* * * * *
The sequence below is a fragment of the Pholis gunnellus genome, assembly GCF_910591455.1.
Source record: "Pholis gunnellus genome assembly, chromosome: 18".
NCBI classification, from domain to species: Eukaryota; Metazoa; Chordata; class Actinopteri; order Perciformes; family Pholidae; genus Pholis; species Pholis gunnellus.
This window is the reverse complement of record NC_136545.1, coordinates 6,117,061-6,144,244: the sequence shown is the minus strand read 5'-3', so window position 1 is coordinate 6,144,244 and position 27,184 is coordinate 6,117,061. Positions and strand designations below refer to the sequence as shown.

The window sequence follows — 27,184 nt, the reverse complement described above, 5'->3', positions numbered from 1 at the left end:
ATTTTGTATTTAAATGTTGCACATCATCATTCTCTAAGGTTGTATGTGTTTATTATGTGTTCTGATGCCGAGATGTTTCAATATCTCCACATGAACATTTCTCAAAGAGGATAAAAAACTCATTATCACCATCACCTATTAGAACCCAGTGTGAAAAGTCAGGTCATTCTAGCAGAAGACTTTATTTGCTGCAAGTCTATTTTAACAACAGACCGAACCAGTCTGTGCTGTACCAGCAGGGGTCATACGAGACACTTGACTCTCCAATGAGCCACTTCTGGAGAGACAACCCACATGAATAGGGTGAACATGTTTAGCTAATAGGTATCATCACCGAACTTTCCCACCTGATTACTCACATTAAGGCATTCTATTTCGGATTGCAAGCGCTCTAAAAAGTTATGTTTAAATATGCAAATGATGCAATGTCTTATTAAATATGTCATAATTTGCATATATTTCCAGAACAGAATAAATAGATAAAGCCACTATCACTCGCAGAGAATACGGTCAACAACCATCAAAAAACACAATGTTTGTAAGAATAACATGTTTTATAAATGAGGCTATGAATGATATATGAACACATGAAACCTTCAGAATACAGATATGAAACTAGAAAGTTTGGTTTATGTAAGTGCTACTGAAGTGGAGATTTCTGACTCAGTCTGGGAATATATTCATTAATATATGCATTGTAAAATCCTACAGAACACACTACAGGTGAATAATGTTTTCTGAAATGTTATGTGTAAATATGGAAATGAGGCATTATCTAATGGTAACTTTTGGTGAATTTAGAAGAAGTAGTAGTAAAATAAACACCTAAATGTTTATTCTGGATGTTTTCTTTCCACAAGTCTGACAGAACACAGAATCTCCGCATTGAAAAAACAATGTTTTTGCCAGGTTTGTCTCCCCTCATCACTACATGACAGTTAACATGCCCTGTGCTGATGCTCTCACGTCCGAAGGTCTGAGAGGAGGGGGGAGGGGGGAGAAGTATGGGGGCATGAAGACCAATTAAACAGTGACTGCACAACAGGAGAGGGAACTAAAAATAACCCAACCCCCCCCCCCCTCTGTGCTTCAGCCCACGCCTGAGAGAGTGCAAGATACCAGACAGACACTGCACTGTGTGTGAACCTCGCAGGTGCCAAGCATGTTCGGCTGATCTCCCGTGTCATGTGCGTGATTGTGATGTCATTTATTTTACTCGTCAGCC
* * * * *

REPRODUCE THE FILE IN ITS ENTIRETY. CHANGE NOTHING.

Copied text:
The sequence below is a fragment of the Pholis gunnellus genome, assembly GCF_910591455.1.
Source record: "Pholis gunnellus genome assembly, chromosome: 18".
NCBI classification, from domain to species: Eukaryota; Metazoa; Chordata; class Actinopteri; order Perciformes; family Pholidae; genus Pholis; species Pholis gunnellus.
This window is the reverse complement of record NC_136545.1, coordinates 6,117,061-6,144,244: the sequence shown is the minus strand read 5'-3', so window position 1 is coordinate 6,144,244 and position 27,184 is coordinate 6,117,061. Positions and strand designations below refer to the sequence as shown.

The window sequence follows — 27,184 nt, the reverse complement described above, 5'->3', positions numbered from 1 at the left end:
ATTTTGTATTTAAATGTTGCACATCATCATTCTCTAAGGTTGTATGTGTTTATTATGTGTTCTGATGCCGAGATGTTTCAATATCTCCACATGAACATTTCTCAAAGAGGATAAAAAACTCATTATCACCATCACCTATTAGAACCCAGTGTGAAAAGTCAGGTCATTCTAGCAGAAGACTTTATTTGCTGCAAGTCTATTTTAACAACAGACCGAACCAGTCTGTGCTGTACCAGCAGGGGTCATACGAGACACTTGACTCTCCAATGAGCCACTTCTGGAGAGACAACCCACATGAATAGGGTGAACATGTTTAGCTAATAGGTATCATCACCGAACTTTCCCACCTGATTACTCACATTAAGGCATTCTATTTCGGATTGCAAGCGCTCTAAAAAGTTATGTTTAAATATGCAAATGATGCAATGTCTTATTAAATATGTCATAATTTGCATATATTTCCAGAACAGAATAAATAGATAAAGCCACTATCACTCGCAGAGAATACGGTCAACAACCATCAAAAAACACAATGTTTGTAAGAATAACATGTTTTATAAATGAGGCTATGAATGATATATGAACACATGAAACCTTCAGAATACAGATATGAAACTAGAAAGTTTGGTTTATGTAAGTGCTACTGAAGTGGAGATTTCTGACTCAGTCTGGGAATATATTCATTAATATATGCATTGTAAAATCCTACAGAACACACTACAGGTGAATAATGTTTTCTGAAATGTTATGTGTAAATATGGAAATGAGGCATTATCTAATGGTAACTTTTGGTGAATTTAGAAGAAGTAGTAGTAAAATAAACACCTAAATGTTTATTCTGGATGTTTTCTTTCCACAAGTCTGACAGAACACAGAATCTCCGCATTGAAAAAACAATGTTTTTGCCAGGTTTGTCTCCCCTCATCACTACATGACAGTTAACATGCCCTGTGCTGATGCTCTCACGTCCGAAGGTCTGAGAGGAGGGGGGAGGGGGGAGAAGTATGGGGGCATGAAGACCAATTAAACAGTGACTGCACAACAGGAGAGGGAACTAAAAATAACCCAACCCCCCCCCCCCTCTGTGCTTCAGCCCACGCCTGAGAGAGTGCAAGATACCAGACAGACACTGCACTGTGTGTGAACCTCGCAGGTGCCAAGCATGTTCGGCTGATCTCCCGTGTCATGTGCGTGATTGTGATGTCATTTATTTTACTCGTCAGCC